EU-NGO Human Rights Forum 2020 spotlights the impact of new technologies on human rights
New technologies have brought unprecedented opportunities for the protection and promotion of human rights, a vibrant civil society and pluralistic democracies. At the same time, the misuse of technologies can be a threat to tolerant and equal societies and fundamental freedoms. Digitalisation can lead to restrictions to civil and political rights, whether by accident or by design by state and non-state actors.
The European Union has developed several policies and initiatives to combat these shortcomings. Ensuring that fundamental values are at the heart of creating the right environment of trust for the successful development and use of new technologies is the trademark of the EU’s approach to the digital revolution.
The COVID-19 crisis demonstrates the value of new technologies for public health, access to education, information and social protection, and for the exercise of freedom of expression. However, a large spectrum of risks have emerged in terms of potential misuse by state or non-state actors of new technologies that can lead to abuses and human rights violations. For instance, tracking technologies aimed at limiting the spread of the virus can be misused to carry out arbitrary surveillance and violate the right to privacy and data protection laws.
The online environment requires that human rights offline and online are equally protected. This is a pre-condition to ensure trust in the digital environment. Human rights are protected by various international treaties and covenants, which are applicable regardless of whether violations happen online or offline. However, as digital innovations evolve quickly, the international framework might need different provisions than traditional approaches to human rights protection. Discussions are proliferating at UN human rights fora, in the Council of Europe and other international settings on how the international community can seize the full potential of new technologies while mitigating risks.
States are often challenged by the pace of technological advances by Big Tech companies, leaving human rights compliance in the hands of self-regulation and self-oversight by the private sector. This is why multi-stakeholders discussions between EU, civil society, States, business enterprises, (network operators, IT service providers and social media platforms) are essential.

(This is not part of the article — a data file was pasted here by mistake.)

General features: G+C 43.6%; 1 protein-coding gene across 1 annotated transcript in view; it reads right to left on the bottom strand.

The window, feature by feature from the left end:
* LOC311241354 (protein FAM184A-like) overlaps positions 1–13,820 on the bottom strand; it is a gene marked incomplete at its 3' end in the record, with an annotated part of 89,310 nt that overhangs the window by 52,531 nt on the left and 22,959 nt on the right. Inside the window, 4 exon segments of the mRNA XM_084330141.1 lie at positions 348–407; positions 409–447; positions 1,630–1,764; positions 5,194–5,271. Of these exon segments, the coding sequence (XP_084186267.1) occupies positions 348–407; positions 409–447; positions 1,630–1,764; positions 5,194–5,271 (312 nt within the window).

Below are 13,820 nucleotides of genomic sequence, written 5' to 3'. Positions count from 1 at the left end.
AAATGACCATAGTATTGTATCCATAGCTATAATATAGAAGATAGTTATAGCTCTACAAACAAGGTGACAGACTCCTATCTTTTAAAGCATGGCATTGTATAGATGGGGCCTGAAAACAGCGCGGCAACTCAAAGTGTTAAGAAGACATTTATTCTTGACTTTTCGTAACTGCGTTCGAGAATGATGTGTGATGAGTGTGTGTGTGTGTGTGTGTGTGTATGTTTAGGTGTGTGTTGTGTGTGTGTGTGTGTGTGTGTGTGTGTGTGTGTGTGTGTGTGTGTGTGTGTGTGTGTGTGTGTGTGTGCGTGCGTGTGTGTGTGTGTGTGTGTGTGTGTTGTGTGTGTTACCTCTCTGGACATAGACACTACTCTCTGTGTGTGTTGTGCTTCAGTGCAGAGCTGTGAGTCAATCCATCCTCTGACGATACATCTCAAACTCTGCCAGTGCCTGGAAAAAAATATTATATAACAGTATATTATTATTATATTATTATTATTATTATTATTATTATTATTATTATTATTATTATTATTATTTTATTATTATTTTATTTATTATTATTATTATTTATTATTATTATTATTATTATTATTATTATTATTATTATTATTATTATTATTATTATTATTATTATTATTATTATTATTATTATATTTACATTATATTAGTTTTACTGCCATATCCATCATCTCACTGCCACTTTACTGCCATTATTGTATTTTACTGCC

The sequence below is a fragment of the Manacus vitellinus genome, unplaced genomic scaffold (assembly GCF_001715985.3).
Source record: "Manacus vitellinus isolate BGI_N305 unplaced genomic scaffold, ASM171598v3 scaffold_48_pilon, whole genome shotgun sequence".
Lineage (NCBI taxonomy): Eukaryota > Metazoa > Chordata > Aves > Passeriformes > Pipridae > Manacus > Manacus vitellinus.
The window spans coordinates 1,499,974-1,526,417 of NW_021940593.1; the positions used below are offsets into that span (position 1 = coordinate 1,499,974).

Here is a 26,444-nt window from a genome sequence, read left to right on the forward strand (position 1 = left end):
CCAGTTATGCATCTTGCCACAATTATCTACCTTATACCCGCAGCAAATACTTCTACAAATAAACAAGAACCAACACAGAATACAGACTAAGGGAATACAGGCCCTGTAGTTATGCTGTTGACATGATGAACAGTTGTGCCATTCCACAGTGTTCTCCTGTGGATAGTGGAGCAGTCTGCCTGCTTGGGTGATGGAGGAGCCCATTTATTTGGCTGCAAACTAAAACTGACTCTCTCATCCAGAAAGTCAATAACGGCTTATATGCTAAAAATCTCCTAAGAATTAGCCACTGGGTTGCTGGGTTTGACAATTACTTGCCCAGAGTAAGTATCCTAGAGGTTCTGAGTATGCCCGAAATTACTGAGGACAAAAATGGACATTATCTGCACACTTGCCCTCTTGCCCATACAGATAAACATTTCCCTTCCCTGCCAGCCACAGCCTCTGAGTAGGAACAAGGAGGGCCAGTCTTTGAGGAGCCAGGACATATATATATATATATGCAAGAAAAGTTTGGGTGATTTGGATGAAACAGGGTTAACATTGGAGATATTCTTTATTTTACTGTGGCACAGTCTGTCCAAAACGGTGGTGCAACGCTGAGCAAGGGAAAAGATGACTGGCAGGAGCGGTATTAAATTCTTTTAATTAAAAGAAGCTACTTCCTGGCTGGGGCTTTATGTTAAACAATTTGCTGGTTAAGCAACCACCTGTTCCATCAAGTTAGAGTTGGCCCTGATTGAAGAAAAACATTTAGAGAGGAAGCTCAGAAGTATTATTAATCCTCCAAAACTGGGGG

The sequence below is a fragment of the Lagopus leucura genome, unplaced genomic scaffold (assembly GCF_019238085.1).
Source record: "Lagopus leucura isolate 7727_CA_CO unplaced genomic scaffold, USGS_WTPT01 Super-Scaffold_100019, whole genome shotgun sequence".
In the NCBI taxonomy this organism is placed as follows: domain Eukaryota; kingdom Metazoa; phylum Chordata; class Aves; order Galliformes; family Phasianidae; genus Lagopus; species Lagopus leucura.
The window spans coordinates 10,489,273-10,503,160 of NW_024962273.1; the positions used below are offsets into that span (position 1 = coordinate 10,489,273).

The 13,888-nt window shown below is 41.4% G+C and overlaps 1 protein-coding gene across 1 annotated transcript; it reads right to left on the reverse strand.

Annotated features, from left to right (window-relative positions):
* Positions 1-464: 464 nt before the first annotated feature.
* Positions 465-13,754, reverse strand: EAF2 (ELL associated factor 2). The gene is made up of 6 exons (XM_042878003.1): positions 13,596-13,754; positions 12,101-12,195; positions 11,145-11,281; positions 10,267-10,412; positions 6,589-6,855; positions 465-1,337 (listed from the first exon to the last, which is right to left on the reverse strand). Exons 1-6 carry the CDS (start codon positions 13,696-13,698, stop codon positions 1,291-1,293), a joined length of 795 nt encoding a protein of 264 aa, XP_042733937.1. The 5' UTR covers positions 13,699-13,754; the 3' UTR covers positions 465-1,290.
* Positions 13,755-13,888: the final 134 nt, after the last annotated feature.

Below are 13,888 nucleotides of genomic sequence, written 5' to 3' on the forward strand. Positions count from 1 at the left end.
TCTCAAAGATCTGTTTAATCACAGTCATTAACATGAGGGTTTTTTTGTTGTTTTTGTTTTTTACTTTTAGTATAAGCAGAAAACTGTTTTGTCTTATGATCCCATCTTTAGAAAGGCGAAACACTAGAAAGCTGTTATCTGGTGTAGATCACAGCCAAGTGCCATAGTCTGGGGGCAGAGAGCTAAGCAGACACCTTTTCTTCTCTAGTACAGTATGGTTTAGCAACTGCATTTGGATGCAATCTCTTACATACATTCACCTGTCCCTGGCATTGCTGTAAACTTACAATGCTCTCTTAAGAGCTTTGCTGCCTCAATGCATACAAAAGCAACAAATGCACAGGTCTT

The EU has been at the forefront in upholding high standards for data protection, combatting illegal hate speech on-line and on elaborating a human-centric approach to Artificial Intelligence. Externally, the EU determination to lead efforts on the world stage is enshrined in the new EU Action Plan on Human Rights and Democracy.
Civil society organisations and human rights defenders increasingly rely on new technologies to document human rights violations, to protect victims and share research and findings. On the other hand, they are increasingly subject to harassment and surveillance through digital means. In addition, human rights defenders working on data privacy are increasingly threatened. Civil society and human rights defenders have a fundamental role in addressing the challenges and regulation gaps in these various policy processes and in ensuring that EU lawmakers put human rights at the centre of upcoming digital policies. The forum will aim to empower human rights defenders and civil society working on all these issues.
The EU-NGO Human Rights Forum will provide an essential platform to elaborate recommendations on how the EU can further foster human rights compliance in the digital sphere and seize the potential of new technologies to promote the protection of human rights for all. It will also represent an opportunity to create or strengthen international multistakeholder networks.